From the files: Taking on the Great Wall of China

It feels pretty surreal to be done j-school. And after browsing through my Google Drive, I found an old piece I wrote in Gr. 12 about my summer in China. I decided to use this as one of the pieces I would submit for my Ryerson journalism application.

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Mutianyu, China-A Canadian youth’s challenging adventure to the top of one of the world’s greatest wonders.

It was a scorching summer’s day as I looked up the long fortress ahead known as the Great Wall of China. Built and maintained for over 300 years, the wall, made of a series of stones and earth fortifications, stretched for over 8 800 kilometres.

Already dehydrated, my peers and I were not even close to the start of our climb, as we had to walk up a steep hill just to get there. As we ascended, vendors bombarded us trying to sell their bargains at ridiculous prices.

“I give you these postcards for 100 RMB! You’re a student I give you a discount!” one told me. In Canada, 50 renminbi (RMB) would have cost me 10 dollars for 10 postcards.

Afraid of bargaining, my friend Carson decides to do it for me. “Sorry, we’ll only take it for 10.”

“What?” the woman exclaims, “You’re funny!”

We walk away. Realizing we were serious, she runs after us and sells the postcards to me for 10 RMB, around a little less than 2 dollars worth in Canada.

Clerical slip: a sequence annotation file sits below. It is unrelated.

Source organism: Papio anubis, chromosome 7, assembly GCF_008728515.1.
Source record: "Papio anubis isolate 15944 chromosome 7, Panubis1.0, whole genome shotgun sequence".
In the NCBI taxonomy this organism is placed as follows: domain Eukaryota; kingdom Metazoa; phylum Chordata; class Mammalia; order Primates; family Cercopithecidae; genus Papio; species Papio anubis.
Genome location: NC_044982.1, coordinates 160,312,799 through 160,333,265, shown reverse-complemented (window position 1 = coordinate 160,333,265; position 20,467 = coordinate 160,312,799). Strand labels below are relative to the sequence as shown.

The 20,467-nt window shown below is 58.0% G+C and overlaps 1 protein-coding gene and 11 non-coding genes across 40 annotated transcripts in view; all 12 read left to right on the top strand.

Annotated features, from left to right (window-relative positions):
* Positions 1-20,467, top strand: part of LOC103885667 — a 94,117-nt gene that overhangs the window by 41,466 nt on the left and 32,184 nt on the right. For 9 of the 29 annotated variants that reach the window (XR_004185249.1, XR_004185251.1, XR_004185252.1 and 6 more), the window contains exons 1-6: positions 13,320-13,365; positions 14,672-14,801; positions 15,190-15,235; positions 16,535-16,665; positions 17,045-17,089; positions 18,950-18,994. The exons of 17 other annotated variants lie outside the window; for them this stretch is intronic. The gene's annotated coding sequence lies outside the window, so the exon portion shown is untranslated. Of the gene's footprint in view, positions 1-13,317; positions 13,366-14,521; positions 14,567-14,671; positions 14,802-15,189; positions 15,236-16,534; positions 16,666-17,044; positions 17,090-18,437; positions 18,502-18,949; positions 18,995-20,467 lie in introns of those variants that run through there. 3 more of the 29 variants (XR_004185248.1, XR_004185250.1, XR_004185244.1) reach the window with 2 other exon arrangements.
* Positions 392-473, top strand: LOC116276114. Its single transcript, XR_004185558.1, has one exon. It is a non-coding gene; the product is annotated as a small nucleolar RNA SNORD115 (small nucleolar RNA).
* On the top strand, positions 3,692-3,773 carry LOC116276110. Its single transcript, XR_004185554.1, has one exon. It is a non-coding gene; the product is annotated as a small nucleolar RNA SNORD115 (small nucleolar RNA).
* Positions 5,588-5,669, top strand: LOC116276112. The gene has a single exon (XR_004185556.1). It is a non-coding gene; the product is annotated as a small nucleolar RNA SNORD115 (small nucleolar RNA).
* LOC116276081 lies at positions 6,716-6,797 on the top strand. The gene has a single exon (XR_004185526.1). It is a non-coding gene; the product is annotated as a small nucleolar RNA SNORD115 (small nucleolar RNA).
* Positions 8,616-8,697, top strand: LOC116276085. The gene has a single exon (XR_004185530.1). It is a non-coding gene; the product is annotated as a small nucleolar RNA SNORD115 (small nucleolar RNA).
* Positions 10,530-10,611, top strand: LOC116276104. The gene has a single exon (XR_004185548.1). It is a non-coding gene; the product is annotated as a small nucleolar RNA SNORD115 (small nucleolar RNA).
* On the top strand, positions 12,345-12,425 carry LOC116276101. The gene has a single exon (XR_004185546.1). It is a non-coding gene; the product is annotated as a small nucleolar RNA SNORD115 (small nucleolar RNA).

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Though China is a great place to find bargains, it is also the home of one of the wonders of the world: The Great Wall of China. This structure is not actually a continuous wall, but a compilation of short walls run from a crest of hills from northern China to southern Mongolia. Built over four dynasties, the purpose of this structure was to protect the Middle Kingdom from northern invaders. With a history filled of blood and war, the Wall now remains one of the world’s most well-known tourist attractions. All around the world, people challenge themselves to climb it. Traditional Chinese farmers’ hats on our heads, my friends and I were lucky to be the next ones to brave this new adventure.

Beads of sweat already rolling down my face; it was a relief to realize that my peers and I would get a ride up to the Great Wall in orange cable-cars. Once we reached the top, my challenge stood ahead of me as I looked to see what I was going to face. The climb was going to be just over 22km to the peak. However, much of it was closed off as maintenance needed to be done close to the top. Nonetheless, our mount to the summit was going to be a fair amount of exercise.

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The Great Wall has come a long way since its days of earth, stone and wood. In recent years, the wall has been maintained by bricks, lime, tiles and stone. The watchtowers sprawled along the structure not only served as a way of communication between army units back then, but also proved to be a nice, shady pitstop for us to rest from climbing in the scorching sun.